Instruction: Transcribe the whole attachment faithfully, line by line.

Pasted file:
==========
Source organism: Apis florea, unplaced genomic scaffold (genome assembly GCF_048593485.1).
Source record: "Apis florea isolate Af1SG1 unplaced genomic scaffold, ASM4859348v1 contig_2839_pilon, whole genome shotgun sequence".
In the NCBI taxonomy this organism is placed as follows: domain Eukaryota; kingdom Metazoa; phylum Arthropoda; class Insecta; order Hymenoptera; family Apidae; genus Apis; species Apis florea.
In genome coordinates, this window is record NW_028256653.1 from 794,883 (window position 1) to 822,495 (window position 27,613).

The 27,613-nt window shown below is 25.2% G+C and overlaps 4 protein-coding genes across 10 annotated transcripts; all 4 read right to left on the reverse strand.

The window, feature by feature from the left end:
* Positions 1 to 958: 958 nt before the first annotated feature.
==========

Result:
Source organism: Apis florea, unplaced genomic scaffold (genome assembly GCF_048593485.1).
Source record: "Apis florea isolate Af1SG1 unplaced genomic scaffold, ASM4859348v1 contig_2839_pilon, whole genome shotgun sequence".
In the NCBI taxonomy this organism is placed as follows: domain Eukaryota; kingdom Metazoa; phylum Arthropoda; class Insecta; order Hymenoptera; family Apidae; genus Apis; species Apis florea.
In genome coordinates, this window is record NW_028256653.1 from 794,883 (window position 1) to 822,495 (window position 27,613).

The 27,613-nt window shown below is 25.2% G+C and overlaps 4 protein-coding genes across 10 annotated transcripts; all 4 read right to left on the reverse strand.

The window, feature by feature from the left end:
* Positions 1 to 958: 958 nt before the first annotated feature.